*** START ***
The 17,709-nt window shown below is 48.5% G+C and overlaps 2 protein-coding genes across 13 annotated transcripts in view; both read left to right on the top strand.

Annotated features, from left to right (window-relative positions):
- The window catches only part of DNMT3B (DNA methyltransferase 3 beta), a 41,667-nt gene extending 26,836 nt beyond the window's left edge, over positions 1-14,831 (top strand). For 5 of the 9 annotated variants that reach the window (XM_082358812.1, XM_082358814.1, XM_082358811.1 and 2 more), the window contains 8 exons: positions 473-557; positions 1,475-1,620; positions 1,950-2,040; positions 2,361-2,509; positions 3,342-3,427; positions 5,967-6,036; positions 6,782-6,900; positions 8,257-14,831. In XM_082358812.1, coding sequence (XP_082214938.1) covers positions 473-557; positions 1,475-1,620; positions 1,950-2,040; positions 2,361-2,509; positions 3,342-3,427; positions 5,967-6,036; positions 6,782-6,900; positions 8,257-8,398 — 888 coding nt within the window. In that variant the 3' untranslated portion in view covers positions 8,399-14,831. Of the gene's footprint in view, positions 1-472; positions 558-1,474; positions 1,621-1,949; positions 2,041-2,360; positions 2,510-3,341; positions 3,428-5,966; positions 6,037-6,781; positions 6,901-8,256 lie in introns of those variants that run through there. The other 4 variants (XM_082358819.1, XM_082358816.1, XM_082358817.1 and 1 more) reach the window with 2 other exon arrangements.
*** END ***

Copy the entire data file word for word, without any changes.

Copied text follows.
The 17,709-nt window shown below is 48.5% G+C and overlaps 2 protein-coding genes across 13 annotated transcripts in view; both read left to right on the top strand.

Annotated features, from left to right (window-relative positions):
- The window catches only part of DNMT3B (DNA methyltransferase 3 beta), a 41,667-nt gene extending 26,836 nt beyond the window's left edge, over positions 1-14,831 (top strand). For 5 of the 9 annotated variants that reach the window (XM_082358812.1, XM_082358814.1, XM_082358811.1 and 2 more), the window contains 8 exons: positions 473-557; positions 1,475-1,620; positions 1,950-2,040; positions 2,361-2,509; positions 3,342-3,427; positions 5,967-6,036; positions 6,782-6,900; positions 8,257-14,831. In XM_082358812.1, coding sequence (XP_082214938.1) covers positions 473-557; positions 1,475-1,620; positions 1,950-2,040; positions 2,361-2,509; positions 3,342-3,427; positions 5,967-6,036; positions 6,782-6,900; positions 8,257-8,398 — 888 coding nt within the window. In that variant the 3' untranslated portion in view covers positions 8,399-14,831. Of the gene's footprint in view, positions 1-472; positions 558-1,474; positions 1,621-1,949; positions 2,041-2,360; positions 2,510-3,341; positions 3,428-5,966; positions 6,037-6,781; positions 6,901-8,256 lie in introns of those variants that run through there. The other 4 variants (XM_082358819.1, XM_082358816.1, XM_082358817.1 and 1 more) reach the window with 2 other exon arrangements.